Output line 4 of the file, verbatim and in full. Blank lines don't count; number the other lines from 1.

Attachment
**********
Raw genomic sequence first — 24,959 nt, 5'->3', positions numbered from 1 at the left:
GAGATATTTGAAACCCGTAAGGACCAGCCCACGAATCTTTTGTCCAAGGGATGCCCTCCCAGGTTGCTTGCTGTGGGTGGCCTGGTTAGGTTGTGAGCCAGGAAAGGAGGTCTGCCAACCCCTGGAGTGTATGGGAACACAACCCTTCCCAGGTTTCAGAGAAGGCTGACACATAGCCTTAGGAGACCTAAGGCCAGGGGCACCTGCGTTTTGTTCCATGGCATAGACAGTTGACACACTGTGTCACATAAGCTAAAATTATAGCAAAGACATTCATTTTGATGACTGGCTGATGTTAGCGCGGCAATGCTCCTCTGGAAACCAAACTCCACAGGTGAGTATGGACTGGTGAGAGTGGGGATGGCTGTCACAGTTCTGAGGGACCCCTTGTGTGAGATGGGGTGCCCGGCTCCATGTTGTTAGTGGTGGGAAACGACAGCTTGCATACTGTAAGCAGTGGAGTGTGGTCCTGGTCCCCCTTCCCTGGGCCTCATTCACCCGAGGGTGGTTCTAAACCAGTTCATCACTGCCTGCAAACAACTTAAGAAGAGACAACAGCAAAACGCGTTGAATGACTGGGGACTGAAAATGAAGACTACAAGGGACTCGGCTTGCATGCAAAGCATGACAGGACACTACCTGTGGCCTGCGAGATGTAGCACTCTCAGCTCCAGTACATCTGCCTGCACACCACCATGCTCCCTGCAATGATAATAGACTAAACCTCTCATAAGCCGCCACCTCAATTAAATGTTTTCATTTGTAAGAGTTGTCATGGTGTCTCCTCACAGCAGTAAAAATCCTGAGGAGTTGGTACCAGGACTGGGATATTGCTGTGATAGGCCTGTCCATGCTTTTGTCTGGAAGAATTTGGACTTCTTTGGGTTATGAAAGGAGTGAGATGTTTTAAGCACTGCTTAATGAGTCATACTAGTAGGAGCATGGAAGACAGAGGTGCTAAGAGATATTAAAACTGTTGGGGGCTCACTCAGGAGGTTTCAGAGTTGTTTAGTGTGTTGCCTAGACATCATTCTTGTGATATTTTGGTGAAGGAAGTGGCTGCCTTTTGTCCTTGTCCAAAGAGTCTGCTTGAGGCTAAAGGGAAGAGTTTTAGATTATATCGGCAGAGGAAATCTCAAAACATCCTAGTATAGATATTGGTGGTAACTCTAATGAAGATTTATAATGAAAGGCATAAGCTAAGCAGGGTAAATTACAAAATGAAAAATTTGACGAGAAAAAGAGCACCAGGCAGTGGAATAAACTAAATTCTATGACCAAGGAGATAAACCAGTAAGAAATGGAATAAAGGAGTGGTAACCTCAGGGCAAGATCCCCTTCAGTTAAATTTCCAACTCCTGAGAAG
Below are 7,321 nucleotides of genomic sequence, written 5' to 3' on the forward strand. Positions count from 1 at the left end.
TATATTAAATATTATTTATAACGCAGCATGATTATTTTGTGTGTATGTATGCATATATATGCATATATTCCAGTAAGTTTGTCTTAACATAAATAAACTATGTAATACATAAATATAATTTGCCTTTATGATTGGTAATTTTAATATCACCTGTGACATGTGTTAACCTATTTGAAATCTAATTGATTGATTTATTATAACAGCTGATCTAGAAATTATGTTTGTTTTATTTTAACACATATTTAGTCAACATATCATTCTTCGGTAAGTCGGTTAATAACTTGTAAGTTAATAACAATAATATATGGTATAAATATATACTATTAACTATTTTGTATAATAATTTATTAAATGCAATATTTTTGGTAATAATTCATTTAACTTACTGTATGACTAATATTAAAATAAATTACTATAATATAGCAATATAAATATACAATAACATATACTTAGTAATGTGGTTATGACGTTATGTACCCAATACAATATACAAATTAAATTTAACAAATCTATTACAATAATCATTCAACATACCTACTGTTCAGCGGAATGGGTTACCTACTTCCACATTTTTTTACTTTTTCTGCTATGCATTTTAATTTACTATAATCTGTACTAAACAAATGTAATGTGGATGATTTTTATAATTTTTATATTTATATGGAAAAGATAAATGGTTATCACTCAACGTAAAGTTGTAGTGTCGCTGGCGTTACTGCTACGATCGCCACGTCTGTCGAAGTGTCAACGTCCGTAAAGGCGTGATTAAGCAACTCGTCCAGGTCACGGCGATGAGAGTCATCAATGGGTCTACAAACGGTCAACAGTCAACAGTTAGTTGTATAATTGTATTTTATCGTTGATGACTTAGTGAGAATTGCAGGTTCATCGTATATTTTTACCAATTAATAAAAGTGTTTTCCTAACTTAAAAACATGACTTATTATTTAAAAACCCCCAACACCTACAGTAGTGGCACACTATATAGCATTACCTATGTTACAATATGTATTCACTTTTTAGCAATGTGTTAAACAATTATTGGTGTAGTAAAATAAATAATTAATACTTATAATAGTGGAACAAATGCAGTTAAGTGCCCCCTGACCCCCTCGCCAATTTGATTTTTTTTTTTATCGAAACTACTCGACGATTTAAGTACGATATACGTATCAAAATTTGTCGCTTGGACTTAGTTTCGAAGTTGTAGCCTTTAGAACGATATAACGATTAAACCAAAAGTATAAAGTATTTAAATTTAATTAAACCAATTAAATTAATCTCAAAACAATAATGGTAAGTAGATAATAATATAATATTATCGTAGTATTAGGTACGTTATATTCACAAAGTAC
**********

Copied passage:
TATATTAAATATTATTTATAACGCAGCATGATTATTTTGTGTGTATGTATGCATATATATGCATATATTCCAGTAAGTTTGTCTTAACATAAATAAACTATGTAATACATAAATATAATTTGCCTTTATGATTGGTAATTTTAATATCACCTGTGACATGTGTTAACCTATTTGAAATCTAATTGATTGATTTATTATAACAGCTGATCTAGAAATTATGTTTGTTTTATTTTAACACATATTTAGTCAACATATCATTCTTCGGTAAGTCGGTTAATAACTTGTAAGTTAATAACAATAATATATGGTATAAATATATACTATTAACTATTTTGTATAATAATTTATTAAATGCAATATTTTTGGTAATAATTCATTTAACTTACTGTATGACTAATATTAAAATAAATTACTATAATATAGCAATATAAATATACAATAACATATACTTAGTAATGTGGTTATGACGTTATGTACCCAATACAATATACAAATTAAATTTAACAAATCTATTACAATAATCATTCAACATACCTACTGTTCAGCGGAATGGGTTACCTACTTCCACATTTTTTTACTTTTTCTGCTATGCATTTTAATTTACTATAATCTGTACTAAACAAATGTAATGTGGATGATTTTTATAATTTTTATATTTATATGGAAAAGATAAATGGTTATCACTCAACGTAAAGTTGTAGTGTCGCTGGCGTTACTGCTACGATCGCCACGTCTGTCGAAGTGTCAACGTCCGTAAAGGCGTGATTAAGCAACTCGTCCAGGTCACGGCGATGAGAGTCATCAATGGGTCTACAAACGGTCAACAGTCAACAGTTAGTTGTATAATTGTATTTTATCGTTGATGACTTAGTGAGAATTGCAGGTTCATCGTATATTTTTACCAATTAATAAAAGTGTTTTCCTAACTTAAAAACATGACTTATTATTTAAAAACCCCCAACACCTACAGTAGTGGCACACTATATAGCATTACCTATGTTACAATATGTATTCACTTTTTAGCAATGTGTTAAACAATTATTGGTGTAGTAAAATAAATAATTAATACTTATAATAGTGGAACAAATGCAGTTAAGTGCCCCCTGACCCCCTCGCCAATTTGATTTTTTTTTTTATCGAAACTACTCGACGATTTAAGTACGATATACGTATCAAAATTTGTCGCTTGGACTTAGTTTCGAAGTTGTAGCCTTTAGAACGATATAACGATTAAACCAAAAGTATAAAGTATTTAAATTTAATTAAACCAATTAAATTAATCTCAAAACAATAATGGTAAGTAGATAATAATATAATATTATCGTAGTATTAGGTACGTTATATTCACAAAGTAC